The latest experimental pill angling to become a part of America's fight against obesity is getting a grilling just outside Washington today.
The prospects for new diet pills appear to be slipping away.
A panel of experts advising the Food and Drug Administration is mulling Arena Pharmaceuticals' lorcaserin, the second of three new diet medicines in the queue right now at the agency.
The odds are long. In an assessment released ahead of the hearing, FDA scientists flagged "three noteworthy safety issues" with the new drug, which the company wants to market as Lorquess.
The potential hazards include damage to heart valves; mental health problems, including dizziness, abnormal dreams and memory trouble; and cancer, which was seen in rat studies but not human tests.
Against those risks, the benefits of lorcaserin were pretty modest. Overall, the drug barely helped people lose 5 percent or more of their body weight — the key effectiveness threshold defined by FDA.
If you're interested in a blow-by-blow account of the hearing, check out the live-blogging by TheStreet.com's Adam Feuerstein.
The context for the panel meeting doesn't bode well for lorcaserin either. Yesterday, pretty much the same group split in a vote on whether to take diet pill Meridia off the market because of cardiovascular risks.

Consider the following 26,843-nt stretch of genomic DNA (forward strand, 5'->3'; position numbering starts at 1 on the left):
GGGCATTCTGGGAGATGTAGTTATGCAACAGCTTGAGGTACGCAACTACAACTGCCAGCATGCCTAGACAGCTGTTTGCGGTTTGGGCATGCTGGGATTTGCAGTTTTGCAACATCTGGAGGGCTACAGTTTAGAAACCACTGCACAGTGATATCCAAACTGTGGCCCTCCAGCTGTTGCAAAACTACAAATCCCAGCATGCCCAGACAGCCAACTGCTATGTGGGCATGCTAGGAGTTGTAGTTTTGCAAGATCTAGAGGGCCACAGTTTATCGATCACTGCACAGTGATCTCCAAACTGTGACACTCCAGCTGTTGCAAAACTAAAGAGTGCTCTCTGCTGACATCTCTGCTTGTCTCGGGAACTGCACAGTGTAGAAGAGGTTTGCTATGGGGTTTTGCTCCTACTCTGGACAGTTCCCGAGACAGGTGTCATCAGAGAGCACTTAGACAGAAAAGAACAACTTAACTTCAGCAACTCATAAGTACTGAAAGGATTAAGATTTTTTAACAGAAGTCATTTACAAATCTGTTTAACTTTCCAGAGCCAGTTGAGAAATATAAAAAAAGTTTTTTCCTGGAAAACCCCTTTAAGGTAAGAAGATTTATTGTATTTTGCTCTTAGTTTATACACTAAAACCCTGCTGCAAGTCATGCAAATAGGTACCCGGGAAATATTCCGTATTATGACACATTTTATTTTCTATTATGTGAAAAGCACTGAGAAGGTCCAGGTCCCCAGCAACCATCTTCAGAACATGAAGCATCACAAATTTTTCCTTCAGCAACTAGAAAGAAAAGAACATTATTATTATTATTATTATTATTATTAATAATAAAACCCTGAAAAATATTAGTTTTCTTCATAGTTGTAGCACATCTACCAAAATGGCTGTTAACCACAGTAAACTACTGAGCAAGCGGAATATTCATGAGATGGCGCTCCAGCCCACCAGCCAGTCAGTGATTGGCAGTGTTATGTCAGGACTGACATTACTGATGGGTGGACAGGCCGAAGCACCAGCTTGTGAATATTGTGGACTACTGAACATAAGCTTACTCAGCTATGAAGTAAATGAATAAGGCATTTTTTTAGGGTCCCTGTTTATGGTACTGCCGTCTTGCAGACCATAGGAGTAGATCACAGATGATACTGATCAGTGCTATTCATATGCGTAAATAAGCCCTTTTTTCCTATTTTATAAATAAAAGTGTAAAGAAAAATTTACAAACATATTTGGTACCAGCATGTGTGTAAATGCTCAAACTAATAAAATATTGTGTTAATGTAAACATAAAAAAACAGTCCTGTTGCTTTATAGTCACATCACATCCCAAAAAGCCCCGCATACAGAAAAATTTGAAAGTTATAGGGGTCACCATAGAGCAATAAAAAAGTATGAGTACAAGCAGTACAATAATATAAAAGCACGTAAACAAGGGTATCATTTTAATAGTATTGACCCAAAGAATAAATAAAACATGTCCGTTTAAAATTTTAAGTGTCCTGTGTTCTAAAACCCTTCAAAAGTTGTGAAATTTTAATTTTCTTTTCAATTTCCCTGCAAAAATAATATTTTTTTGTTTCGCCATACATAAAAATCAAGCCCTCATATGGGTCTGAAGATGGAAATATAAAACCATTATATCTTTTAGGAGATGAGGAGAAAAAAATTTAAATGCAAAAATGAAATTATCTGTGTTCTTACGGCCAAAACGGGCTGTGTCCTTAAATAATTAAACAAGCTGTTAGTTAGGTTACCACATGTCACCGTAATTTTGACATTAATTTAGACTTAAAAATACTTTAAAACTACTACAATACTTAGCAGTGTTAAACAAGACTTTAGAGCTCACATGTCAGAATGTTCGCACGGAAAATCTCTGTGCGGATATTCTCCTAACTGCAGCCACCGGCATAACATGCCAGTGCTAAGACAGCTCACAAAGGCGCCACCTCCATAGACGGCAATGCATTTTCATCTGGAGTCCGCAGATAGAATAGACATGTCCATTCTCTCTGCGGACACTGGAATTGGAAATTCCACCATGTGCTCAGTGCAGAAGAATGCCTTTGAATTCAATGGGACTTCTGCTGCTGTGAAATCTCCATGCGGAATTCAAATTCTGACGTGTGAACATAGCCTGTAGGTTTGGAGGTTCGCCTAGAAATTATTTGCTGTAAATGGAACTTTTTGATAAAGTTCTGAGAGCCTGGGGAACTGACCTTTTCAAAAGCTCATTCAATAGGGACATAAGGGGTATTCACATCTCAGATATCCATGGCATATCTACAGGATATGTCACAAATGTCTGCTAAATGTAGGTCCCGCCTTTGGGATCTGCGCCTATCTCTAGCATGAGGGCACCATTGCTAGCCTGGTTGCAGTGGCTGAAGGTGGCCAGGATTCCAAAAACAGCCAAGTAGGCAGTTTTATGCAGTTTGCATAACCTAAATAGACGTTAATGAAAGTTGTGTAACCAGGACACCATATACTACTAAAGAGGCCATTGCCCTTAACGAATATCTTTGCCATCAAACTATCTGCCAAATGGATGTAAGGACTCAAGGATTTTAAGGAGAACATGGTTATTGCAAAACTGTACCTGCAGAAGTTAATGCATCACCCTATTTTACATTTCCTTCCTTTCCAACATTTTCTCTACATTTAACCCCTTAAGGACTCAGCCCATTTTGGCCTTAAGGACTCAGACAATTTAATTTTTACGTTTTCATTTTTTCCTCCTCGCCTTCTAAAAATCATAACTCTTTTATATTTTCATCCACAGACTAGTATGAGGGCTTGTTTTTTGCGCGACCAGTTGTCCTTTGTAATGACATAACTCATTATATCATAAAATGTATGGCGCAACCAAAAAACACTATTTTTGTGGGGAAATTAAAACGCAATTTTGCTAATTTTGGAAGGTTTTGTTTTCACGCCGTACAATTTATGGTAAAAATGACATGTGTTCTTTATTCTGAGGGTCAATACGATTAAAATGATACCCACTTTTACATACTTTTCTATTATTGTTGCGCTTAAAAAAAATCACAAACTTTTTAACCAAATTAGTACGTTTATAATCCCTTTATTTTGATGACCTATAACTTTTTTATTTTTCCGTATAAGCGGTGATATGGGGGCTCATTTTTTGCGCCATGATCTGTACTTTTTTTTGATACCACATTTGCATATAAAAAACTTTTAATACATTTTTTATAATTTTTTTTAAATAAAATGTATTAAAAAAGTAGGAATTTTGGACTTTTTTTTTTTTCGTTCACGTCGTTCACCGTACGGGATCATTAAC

Earlier this summer, the advisers to FDA voted to tell the agency that it shouldn't approve Qnexa, the first pill in the new crop of diet drugs to get a going-over.
So the odds for magic pill to help the growing number of Americans deal with their weight problem don't look so good. But we won't know for sure until the FDA starts rendering its decisions.
Update: The panel voted 9 to 5 against approval of lorcaserin because the benefits don't appear to outweigh the risks.
In a statement, Jack Lief, president and CEO of Arena, said the company and its partner Eisai of Japan, "believe that lorcaserin has a positive benefit-risk profile. Arena will work closely with the FDA as the agency completes its review" of the application for the drug's approval.